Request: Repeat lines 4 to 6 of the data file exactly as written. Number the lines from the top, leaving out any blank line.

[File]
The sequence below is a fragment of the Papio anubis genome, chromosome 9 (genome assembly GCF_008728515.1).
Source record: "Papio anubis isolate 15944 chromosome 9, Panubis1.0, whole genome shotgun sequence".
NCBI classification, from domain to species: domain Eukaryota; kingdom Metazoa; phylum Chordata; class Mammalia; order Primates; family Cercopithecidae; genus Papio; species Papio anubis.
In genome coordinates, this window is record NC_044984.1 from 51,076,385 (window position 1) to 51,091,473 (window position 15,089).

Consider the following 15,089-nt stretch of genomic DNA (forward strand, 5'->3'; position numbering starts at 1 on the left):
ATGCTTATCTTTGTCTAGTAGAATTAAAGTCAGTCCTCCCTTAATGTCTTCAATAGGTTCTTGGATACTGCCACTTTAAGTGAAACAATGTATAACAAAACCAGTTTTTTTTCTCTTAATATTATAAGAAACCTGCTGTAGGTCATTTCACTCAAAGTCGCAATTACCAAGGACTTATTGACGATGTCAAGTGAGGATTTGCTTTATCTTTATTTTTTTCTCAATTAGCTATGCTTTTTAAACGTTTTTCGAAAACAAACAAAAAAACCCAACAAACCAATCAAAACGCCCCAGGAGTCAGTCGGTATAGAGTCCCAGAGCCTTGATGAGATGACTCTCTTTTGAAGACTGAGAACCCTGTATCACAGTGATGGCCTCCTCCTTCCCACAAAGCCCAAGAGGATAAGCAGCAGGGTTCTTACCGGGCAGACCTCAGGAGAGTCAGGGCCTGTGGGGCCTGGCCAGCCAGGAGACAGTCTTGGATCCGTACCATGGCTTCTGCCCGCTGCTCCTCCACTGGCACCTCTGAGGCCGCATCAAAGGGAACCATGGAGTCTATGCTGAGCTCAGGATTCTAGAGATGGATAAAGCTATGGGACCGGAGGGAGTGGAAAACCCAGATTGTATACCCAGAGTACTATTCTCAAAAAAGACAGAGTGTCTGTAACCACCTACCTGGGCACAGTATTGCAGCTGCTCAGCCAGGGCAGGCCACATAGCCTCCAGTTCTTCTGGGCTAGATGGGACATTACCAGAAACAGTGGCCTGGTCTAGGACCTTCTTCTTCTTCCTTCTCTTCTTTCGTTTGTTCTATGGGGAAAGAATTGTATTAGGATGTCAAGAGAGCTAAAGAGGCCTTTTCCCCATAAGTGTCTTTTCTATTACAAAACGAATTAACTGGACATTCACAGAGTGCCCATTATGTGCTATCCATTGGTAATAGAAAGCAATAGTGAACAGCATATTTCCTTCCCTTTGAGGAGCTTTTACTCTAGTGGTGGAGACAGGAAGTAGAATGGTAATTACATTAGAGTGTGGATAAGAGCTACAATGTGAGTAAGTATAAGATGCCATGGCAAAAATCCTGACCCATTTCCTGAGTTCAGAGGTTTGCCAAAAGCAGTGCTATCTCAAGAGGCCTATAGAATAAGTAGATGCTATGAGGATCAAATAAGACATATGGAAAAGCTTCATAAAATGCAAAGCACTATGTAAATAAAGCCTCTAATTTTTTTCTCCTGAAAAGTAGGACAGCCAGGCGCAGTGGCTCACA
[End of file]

In genome coordinates, this window is record NC_044984.1 from 51,076,385 (window position 1) to 51,091,473 (window position 15,089).

Consider the following 15,089-nt stretch of genomic DNA (forward strand, 5'->3'; position numbering starts at 1 on the left):
ATGCTTATCTTTGTCTAGTAGAATTAAAGTCAGTCCTCCCTTAATGTCTTCAATAGGTTCTTGGATACTGCCACTTTAAGTGAAACAATGTATAACAAAACCAGTTTTTTTTCTCTTAATATTATAAGAAACCTGCTGTAGGTCATTTCACTCAAAGTCGCAATTACCAAGGACTTATTGACGATGTCAAGTGAGGATTTGCTTTATCTTTATTTTTTTCTCAATTAGCTATGCTTTTTAAACGTTTTTCGAAAACAAACAAAAAAACCCAACAAACCAATCAAAACGCCCCAGGAGTCAGTCGGTATAGAGTCCCAGAGCCTTGATGAGATGACTCTCTTTTGAAGACTGAGAACCCTGTATCACAGTGATGGCCTCCTCCTTCCCACAAAGCCCAAGAGGATAAGCAGCAGGGTTCTTACCGGGCAGACCTCAGGAGAGTCAGGGCCTGTGGGGCCTGGCCAGCCAGGAGACAGTCTTGGATCCGTACCATGGCTTCTGCCCGCTGCTCCTCCACTGGCACCTCTGAGGCCGCATCAAAGGGAACCATGGAGTCTATGCTGAGCTCAGGATTCTAGAGATGGATAAAGCTATGGGACCGGAGGGAGTGGAAAACCCAGATTGTATACCCAGAGTACTATTCTCAAAAAAGACAGAGTGTCTGTAACCACCTACCTGGGCACAGTATTGCAGCTGCTCAGCCAGGGCAGGCCACATAGCCTCCAGTTCTTCTGGGCTAGATGGGACATTACCAGAAACAGTGGCCTGGTCTAGGACCTTCTTCTTCTTCCTTCTCTTCTTTCGTTTGTTCTATGGGGAAAGAATTGTATTAGGATGTCAAGAGAGCTAAAGAGGCCTTTTCCCCATAAGTGTCTTTTCTATTACAAAACGAATTAACTGGACATTCACAGAGTGCCCATTATGTGCTATCCATTGGTAATAGAAAGCAATAGTGAACAGCATATTTCCTTCCCTTTGAGGAGCTTTTACTCTAGTGGTGGAGACAGGAAGTAGAATGGTAATTACATTAGAGTGTGGATAAGAGCTACAATGTGAGTAAGTATAAGATGCCATGGCAAAAATCCTGACCCATTTCCTGAGTTCAGAGGTTTGCCAAAAGCAGTGCTATCTCAAGAGGCCTATAGAATAAGTAGATGCTATGAGGATCAAATAAGACATATGGAAAAGCTTCATAAAATGCAAAGCACTATGTAAATAAAGCCTCTAATTTTTTTCTCCTGAAAAGTAGGACAGCCAGGCGCAGTGGCTCACA